Could 2022 be remembered as a turning point when it comes to deregulation?
The short-lived yet catastrophic free market experiment of the Liz Truss government has severely dented the credibility of claims about the power of deregulated markets. Key ideologues who have played such a central role in shaping public discourse have been left deeply discredited (although not silenced).
At the same time, risks associated with deregulation cut through to the public on a number of issues. Chief among these were the ongoing revelations about the industrial scale sewage pollution which has left UK rivers struggling. Critically, the issue shone a light on the realities of weakened enforcement.
The Retained EU Law Bill has also provided a focal point for campaigners, with the Attack on Nature galvanising one of the most effective environmental campaigns of the year. It is also notable that the Bill has prompted greater cross sectoral collaboration, critical because it highlights the systemic threat posed by deregulation. Importantly, the risk of serious and unnecessary disruption has spurred the private sector to become vocal, with key actors now publicly challenging spurious claims about the economic benefits of deregulation.
It would be foolish to under-estimate the task ahead. Indeed, bar some key exceptions, the policy agenda remains tipped very much in favour of deregulation. From banking to childcare and online safety, deregulatory ideologies continue to undermine sensible and necessary protections which the public support.
Ideas about burdensome rules have penetrated public discourse in the UK. Regulations are still widely portrayed as an assault on fundamental British values, a drag on growth and job creation, a threat to individual liberty, and an insult to ‘common sense’. These narratives exert huge power – they have been established and reinforced over decades, have infiltrated everyday media and public discourse, and have become entrenched in the way that many conceive of regulations today.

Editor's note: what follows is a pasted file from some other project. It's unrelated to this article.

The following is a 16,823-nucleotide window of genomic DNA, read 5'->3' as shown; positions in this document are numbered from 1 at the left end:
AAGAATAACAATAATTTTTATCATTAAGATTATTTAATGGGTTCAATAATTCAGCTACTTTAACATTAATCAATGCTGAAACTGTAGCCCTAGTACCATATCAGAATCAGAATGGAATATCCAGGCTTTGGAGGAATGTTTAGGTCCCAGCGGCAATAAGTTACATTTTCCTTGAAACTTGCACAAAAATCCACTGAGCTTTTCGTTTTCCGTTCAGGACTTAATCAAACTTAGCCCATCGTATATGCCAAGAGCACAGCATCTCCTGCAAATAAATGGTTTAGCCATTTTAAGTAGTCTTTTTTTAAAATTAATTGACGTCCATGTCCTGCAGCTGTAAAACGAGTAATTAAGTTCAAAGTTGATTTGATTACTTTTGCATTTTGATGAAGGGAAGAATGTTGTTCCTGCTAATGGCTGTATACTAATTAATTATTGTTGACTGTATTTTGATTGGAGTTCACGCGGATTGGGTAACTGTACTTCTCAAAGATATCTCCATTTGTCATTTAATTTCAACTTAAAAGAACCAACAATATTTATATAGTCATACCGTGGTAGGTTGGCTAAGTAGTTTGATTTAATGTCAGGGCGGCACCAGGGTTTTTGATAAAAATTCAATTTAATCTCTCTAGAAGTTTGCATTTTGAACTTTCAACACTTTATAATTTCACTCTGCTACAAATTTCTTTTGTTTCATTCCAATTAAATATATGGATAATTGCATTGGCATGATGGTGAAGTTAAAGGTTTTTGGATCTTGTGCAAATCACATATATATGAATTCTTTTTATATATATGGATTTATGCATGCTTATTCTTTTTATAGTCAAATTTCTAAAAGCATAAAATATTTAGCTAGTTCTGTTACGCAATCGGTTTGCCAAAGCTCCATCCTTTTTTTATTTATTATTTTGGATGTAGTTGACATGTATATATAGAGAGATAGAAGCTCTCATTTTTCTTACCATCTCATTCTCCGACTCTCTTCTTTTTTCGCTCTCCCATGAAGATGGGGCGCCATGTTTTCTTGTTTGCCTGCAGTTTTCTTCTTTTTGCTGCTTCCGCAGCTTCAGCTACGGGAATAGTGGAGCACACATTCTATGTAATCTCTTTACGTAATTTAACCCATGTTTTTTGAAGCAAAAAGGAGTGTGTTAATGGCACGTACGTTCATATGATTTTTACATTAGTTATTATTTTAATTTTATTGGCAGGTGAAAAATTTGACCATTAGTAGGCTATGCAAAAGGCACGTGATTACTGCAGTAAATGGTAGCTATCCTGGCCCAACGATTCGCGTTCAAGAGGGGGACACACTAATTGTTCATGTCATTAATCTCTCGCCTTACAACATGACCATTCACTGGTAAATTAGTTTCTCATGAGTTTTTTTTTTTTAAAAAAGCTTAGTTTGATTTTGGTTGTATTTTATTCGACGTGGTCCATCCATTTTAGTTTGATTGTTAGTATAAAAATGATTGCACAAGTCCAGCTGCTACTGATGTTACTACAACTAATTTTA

But whilst there is no room for complacency, developments this year suggest that there is a growing appetite for a different approach, one which acknowledges that regulations are indeed the protections which enable us to manage the economy in a fairer, greener way.
Our aim in 2023 is to seize on this change of mood. Working with our amazing network of civil society supporters, alongside a wider network of allies from politics, media and business, we want to put forward an alternative vision. In addition to the Protection Pledge, we will be publishing a collection of essays by leading figures from the private sector setting the score straight on the links between strong protection and economic growth. Alongside, plans for a Protection Manifesto are underway – a document we hope will inspire a race to the top on regulations in advance of the next General election.
Phoebe Clay is co-Director of Unchecked UK